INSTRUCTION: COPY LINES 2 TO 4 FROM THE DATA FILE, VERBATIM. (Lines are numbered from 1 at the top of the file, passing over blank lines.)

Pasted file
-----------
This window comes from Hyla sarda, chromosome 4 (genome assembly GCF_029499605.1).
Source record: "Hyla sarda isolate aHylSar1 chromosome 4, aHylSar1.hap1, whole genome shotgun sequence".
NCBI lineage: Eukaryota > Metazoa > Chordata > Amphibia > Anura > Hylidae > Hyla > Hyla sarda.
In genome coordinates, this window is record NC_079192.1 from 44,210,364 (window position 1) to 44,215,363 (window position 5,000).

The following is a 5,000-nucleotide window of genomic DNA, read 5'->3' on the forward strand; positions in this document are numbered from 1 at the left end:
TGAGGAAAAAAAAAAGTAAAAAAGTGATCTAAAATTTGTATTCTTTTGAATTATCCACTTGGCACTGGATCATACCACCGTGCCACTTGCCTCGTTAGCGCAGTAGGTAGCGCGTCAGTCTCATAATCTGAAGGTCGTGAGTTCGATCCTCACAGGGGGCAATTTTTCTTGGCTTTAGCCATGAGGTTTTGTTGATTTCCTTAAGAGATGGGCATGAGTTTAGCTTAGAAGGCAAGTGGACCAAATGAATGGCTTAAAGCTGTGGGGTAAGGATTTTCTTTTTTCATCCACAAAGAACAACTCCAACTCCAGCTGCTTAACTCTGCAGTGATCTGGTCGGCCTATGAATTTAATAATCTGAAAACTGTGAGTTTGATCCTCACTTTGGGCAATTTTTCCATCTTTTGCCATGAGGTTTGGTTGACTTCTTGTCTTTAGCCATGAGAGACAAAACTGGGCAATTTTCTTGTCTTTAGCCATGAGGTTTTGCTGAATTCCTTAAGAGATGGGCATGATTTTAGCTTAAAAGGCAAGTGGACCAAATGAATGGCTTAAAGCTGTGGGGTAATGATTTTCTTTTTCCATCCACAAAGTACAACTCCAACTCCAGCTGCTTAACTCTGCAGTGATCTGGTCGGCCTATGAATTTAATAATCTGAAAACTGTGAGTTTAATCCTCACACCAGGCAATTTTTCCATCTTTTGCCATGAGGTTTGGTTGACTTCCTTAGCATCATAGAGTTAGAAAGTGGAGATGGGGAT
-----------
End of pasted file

Source record: "Hyla sarda isolate aHylSar1 chromosome 4, aHylSar1.hap1, whole genome shotgun sequence".
NCBI lineage: Eukaryota > Metazoa > Chordata > Amphibia > Anura > Hylidae > Hyla > Hyla sarda.
In genome coordinates, this window is record NC_079192.1 from 44,210,364 (window position 1) to 44,215,363 (window position 5,000).